The fact that police picked Brayboy up, transported him to the Public Safety Center, and questioned him regarding the murder and robbery, does not itself establish that Brayboy was in custody. Although such a situation is inherently coercive, mere coercion does not equal custody.
        [A] noncustodial situation is not converted to one in which Miranda applies simply because a reviewing court concludes that, even in the absence of formal arrest or restraint of freedom of movement, the questioning took place in a “coercive environment.” Any interview of one suspected of a crime by a police officer will have coercive aspects to it, simply by virtue of the fact the police officer is part of a law enforcement system which may ultimately cause the suspect to be charged with a crime.

Oregon v. Mathiason, 429 U.S. 492, 495 (1977).
    In Gaines, the North Carolina Supreme Court held that a juvenile defendant was not in custody when he made incriminating statements to police despite the fact that the defendant had been taken to a police station and questioned for several hours. The Court based its judgment on several factors, including the fact that the defendant was repeatedly advised that he was not under arrest and was free to leave at any time, and that he had prior experience in dealing with law enforcement officers. Gaines, 345 N.C. at 662-63, 483 S.E.2d at 405.
    The facts in the case sub judice are similar to those in Gaines. Here, defendant Brayboy voluntarily went with the police to the station, was advised on several occasions that he was notunder arrest and was free to leave at any time, and was not handcuffed or restrained by the officers. In its order denying Brayboy's motion to suppress, the trial court noted that it had:
        considered [Brayboy's] age, his experience with the law, his education, his level of intelligence, his lack of demonstrated fear or intimidation of the officers or their questions, the length of his questioning, the lack of any promises, deception or threats, and his being allowed to talk with his mother during the time he was at the PSC.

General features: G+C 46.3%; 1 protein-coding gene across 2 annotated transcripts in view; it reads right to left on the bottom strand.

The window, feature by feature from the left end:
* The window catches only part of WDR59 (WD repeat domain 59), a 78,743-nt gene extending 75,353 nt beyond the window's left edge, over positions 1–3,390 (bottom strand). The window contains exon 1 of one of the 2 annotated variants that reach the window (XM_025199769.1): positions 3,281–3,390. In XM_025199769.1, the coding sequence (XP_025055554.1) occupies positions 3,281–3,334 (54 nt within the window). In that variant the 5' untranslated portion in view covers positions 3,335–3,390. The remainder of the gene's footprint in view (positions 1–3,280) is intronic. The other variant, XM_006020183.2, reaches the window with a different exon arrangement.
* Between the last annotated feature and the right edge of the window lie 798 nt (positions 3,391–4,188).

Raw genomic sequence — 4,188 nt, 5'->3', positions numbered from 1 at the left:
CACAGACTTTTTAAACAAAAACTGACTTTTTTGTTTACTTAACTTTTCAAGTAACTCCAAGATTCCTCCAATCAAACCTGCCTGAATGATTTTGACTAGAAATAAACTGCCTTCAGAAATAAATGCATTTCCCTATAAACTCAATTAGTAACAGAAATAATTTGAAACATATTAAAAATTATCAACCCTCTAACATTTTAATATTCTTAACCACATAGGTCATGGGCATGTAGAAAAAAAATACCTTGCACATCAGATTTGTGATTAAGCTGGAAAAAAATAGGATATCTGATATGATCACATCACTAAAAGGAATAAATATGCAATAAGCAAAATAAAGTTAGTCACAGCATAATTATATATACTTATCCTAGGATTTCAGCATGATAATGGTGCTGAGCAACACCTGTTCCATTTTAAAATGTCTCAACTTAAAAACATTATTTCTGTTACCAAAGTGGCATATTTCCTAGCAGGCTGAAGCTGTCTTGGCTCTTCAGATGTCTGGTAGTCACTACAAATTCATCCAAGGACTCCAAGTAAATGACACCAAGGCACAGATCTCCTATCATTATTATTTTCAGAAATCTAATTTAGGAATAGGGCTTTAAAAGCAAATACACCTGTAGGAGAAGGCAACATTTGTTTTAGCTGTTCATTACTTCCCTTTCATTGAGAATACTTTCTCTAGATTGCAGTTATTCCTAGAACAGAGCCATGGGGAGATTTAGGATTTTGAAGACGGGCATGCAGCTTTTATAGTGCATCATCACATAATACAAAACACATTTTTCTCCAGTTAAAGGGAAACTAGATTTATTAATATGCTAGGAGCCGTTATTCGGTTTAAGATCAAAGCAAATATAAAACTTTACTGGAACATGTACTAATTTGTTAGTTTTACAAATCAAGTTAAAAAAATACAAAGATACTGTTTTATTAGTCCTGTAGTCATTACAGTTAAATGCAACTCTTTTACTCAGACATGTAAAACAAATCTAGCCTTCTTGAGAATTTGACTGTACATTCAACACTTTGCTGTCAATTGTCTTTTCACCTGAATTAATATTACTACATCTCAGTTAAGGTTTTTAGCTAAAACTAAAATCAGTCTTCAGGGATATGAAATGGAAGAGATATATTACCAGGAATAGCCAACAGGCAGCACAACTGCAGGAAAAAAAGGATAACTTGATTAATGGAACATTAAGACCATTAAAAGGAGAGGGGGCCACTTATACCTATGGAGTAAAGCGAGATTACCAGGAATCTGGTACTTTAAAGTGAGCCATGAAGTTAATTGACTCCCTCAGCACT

R. P. 37. The trial court's conclusion is supported by the line of cases represented by Mathiason and Gaines. Although Brayboy was interrogated prior to being advised of his Miranda rights and his statements were subsequently used against him, we cannot say that this interrogation occurred while Brayboy was in police custody. Because we have determined that Brayboy was not in custody, it follows that his rights under N.C. Gen. Stat. . 7B-2101 (2005) were not violated since that statute applies only to juveniles in custody. State v. Smith, 317 N.C. 100, 104, 343 S.E.2d 518, 520 (1986). Accordingly, this assignment of error is overruled.
    
    Defendant Brayboy has failed to argue his remaining assignments of error on appeal and they are deemed abandoned pursuant to N.C. R. App. P. 28(b)(6)(2006).
III. Christopher Bryant
    Defendant Bryant raises several assignments of error on appeal. He initially argues the trial court erred by not dismissing the second degree murder and common law robbery charges against him for insufficient evidence. We find this argument unavailing. As stated above, the State was required to presentsubstantial evidence supporting each element of the charges. Here it did so.
    Jessicah Black testified that the group of boys, including Bryant, had been discussing “jacking somebody up” for over a week; that on the night of the murder they discussed the victim and what time he might arrive home; that she transported the boys to Maxways, where she believed they purchased tape; that she then drove them to the park; that they waited for the victim and started toward his property after his car pulled into the driveway; that Bryant and Cauthen picked up sticks; that she then heard banging noises, followed by voices, including Bryant's, ordering the victim to the ground and demanding he surrender his property; that the boys, including Bryant then returned, bragging about the beating and robbery; that the boys argued over how to divide the money, with Bryant arguing he should get the most because he was bigger and stronger than the others. From this, a rational juror could have concluded beyond a reasonable doubt that Bryant participated in the killing and robbery of the victim. Accordingly, these assignments of error are overruled.